“We must alert and organize the world’s people to pressure world leaders to take specific steps to solve the two root causes of our environmental crises – exploding population growth and extreme consumption of irreplaceable resources. Overpopulation underlies every environmental problem we face today.” Jacques-Yves Cousteau, Oceanographer

In 2018, America gallops toward a demographic cliff with the passion and fervor of a Kentucky Derby race horse.  Americans watch their country expand on average, 3.1 million annually.  U.S. Census Bureau projections show the United States accelerating from 300,000,000 (million) in 2006 to a mind-numbing 439,000,000 (million) by 2050.  (Source: U.S. Census Bureau, www.PewResearchCenter.org , Fogel/Martin “U.S. Population Projections.”)

The research of an increasing number of global resource experts, including the extensive data of Global Footprint Network, (https://www.footprintnetwork.org/), verifies that current human numbers, both globally and in the U.S., remain alarmingly above the sustainable level that our renewable resources can tolerate.  On this finite planet, Non-Renewable Natural Resources remain limited to 1 to 3 billion people—dramatically less than our current 7.6 billion!  The levels of consumption and pollution from those 1 to 3 billion people must become significantly lower than the current unsustainable levels of average Americans.

While Americans squirm daily in gridlocked traffic in every major city in our country, they fail to connect the dots as to the long-term ramifications of adding 139 million more people to the equation in the next 32 years—in our already overcrowded country.

What does 139 million more people mean in context?  Answer: adding that many people equates to doubling the human population of our 35 most populated cities.  In some cases, it means doubling the population of entire states.  For example, New York City-Newark houses 18 million people today. That metropolitan area could double to 36 million.  Los Angeles at 11 million expects to exceed 22 million—and on down the line for 33 other cities.  States like Florida remain on track to grow from 21 million to 36 million in three decades. None of these projections need occur! We must change course!

But like those people fuming in traffic as they breathe their own fumes, few of them connect the dots.  If your car’s dashboard warning lights flash to red, you stop your car to check whether or not you will burn up the engine with low oil, leaking radiator fluid or a leaking transmission case.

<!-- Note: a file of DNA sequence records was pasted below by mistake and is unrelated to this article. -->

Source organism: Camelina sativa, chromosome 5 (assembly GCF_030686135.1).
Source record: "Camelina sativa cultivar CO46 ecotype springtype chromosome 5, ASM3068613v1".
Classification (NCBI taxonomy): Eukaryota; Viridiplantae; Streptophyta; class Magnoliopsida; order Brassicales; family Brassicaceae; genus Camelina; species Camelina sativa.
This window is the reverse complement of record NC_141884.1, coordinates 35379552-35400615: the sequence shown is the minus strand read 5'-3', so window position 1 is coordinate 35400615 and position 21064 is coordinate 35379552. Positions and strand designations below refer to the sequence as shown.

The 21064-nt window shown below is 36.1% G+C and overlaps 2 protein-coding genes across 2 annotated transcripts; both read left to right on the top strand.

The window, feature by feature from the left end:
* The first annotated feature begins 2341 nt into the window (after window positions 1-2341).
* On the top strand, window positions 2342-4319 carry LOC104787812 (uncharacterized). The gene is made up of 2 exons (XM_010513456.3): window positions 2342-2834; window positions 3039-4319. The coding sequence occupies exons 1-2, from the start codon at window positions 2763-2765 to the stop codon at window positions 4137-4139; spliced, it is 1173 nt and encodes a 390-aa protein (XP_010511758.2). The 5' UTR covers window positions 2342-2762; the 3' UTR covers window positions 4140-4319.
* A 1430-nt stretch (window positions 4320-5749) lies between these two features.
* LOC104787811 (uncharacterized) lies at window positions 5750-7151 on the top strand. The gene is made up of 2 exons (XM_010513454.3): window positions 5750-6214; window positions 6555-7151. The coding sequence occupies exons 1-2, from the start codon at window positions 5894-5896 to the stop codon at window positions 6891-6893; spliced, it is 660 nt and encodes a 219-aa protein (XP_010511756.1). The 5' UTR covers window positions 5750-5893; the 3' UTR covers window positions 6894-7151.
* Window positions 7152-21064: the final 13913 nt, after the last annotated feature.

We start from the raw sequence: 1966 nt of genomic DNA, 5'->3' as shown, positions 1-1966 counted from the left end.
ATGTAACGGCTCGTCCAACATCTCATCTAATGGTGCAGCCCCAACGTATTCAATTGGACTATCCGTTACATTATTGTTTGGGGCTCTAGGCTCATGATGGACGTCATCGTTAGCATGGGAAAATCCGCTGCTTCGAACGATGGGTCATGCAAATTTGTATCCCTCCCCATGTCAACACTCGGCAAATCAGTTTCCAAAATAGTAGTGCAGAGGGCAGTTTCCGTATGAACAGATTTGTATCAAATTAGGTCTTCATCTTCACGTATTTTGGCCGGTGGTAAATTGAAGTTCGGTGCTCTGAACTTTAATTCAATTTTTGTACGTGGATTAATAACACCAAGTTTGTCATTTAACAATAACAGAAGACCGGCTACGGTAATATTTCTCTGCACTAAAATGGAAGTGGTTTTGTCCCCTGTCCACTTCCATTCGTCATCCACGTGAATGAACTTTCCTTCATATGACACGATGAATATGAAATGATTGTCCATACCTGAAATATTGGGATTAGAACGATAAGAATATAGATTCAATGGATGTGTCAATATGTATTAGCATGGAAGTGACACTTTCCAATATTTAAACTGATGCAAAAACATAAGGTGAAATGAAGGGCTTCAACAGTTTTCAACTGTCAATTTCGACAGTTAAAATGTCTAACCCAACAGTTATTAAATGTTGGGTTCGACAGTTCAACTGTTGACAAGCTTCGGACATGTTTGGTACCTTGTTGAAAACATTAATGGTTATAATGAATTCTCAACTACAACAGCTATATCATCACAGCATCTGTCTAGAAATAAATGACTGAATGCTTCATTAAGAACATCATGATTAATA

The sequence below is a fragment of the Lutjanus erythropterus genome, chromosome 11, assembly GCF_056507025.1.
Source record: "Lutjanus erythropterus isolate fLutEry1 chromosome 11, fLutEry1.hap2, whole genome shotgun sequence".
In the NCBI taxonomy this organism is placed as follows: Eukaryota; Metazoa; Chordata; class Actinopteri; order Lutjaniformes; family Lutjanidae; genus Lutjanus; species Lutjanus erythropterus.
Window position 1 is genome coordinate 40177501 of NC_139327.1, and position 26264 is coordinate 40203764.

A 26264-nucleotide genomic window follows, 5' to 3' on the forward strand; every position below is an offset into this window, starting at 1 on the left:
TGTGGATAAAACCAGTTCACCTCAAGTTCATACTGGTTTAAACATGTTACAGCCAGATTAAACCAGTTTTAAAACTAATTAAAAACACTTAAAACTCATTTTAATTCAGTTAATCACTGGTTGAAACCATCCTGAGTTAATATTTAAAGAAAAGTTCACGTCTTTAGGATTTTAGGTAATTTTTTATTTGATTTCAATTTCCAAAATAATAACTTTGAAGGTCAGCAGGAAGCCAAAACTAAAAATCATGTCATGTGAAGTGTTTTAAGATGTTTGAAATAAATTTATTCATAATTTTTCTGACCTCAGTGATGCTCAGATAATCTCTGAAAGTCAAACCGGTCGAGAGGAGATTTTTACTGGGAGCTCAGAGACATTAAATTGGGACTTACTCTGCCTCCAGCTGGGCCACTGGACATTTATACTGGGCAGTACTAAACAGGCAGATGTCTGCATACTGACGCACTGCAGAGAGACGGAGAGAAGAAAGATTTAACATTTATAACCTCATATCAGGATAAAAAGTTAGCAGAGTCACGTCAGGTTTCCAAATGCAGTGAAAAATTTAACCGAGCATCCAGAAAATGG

Today, planet Earth’s dashboard lights flash red with countless warnings.  As humans burn 94 million barrels of oil worldwide 24/7, we exhaust billions of tons of carbon into the atmosphere that ultimately dumps into the oceans, warming them.  That warming and acidification of ocean waters causes the death of entire ecological systems like reefs and spawning grounds.  According to the Norman Myers 40-year study at Oxford University, an average of 100 species suffer extinction 24/7 around the globe.

That same warming trend causes “catastrophic climate destabilization” which magnifies hurricanes like Harvey, Sandy and Katrina.  How much oil do we burn that dumps that much carbon into our oceans?  To give you an idea, a barrel of oil holds 42 gallons. It’s 20 inches in diameter across the bottom of the barrel. If you take 94 million barrels of oil and stand them side by side, they create a belt of oil in excess of 25,000 miles around the equator.  We fill them up at midnight and burn them down to empty 24/7.  The biosphere cannot continue such relentless abuse.  I learned these realities when I worked with top climate scientists in Antarctica in 1997-1998.

Nobel Laureate Dr. Henry W. Kendall said, “If we don’t halt population growth with justice and compassion, it will be done for us by nature, brutally and without pity – and will leave a ravaged world.”

What did he mean by that abrupt statement?

As a world bicycle traveler across six continents, I witnessed firsthand Dr. Kendall’s statement.  One look at China and India gives you an idea of the consequences of overpopulation at its end-most destination.  For example, Bangladesh houses 161 million people in a landmass the size of Iowa.  Can you imagine half the U.S. population living in Iowa?  Can you fathom the ecological damage as to shortages of drinkable water, sewage pollution, carbon emission exhausts, and difficulty of growing food to nourish 161 million impoverished bodies, not to mention human crowding and loss of any quality of life?  Tragically, Bangladesh accelerates toward 202 million people by 2050.

By importing all these people from around the world, we ensure our demise.  Those immigrants face the consequences of their profligate birth rates, but flee to our country to solve their problems. Instead, they make their problems our problems.  Why do the same thing to our future generations?   Why? Why? Why?

Part 2: An endless line of immigrants exploding US population beyond carrying capacity, overshoot and loss of quality of life.

© 2018 Frosty Wooldridge – All Rights Reserved

E-Mail Frosty: frostyw@juno.com

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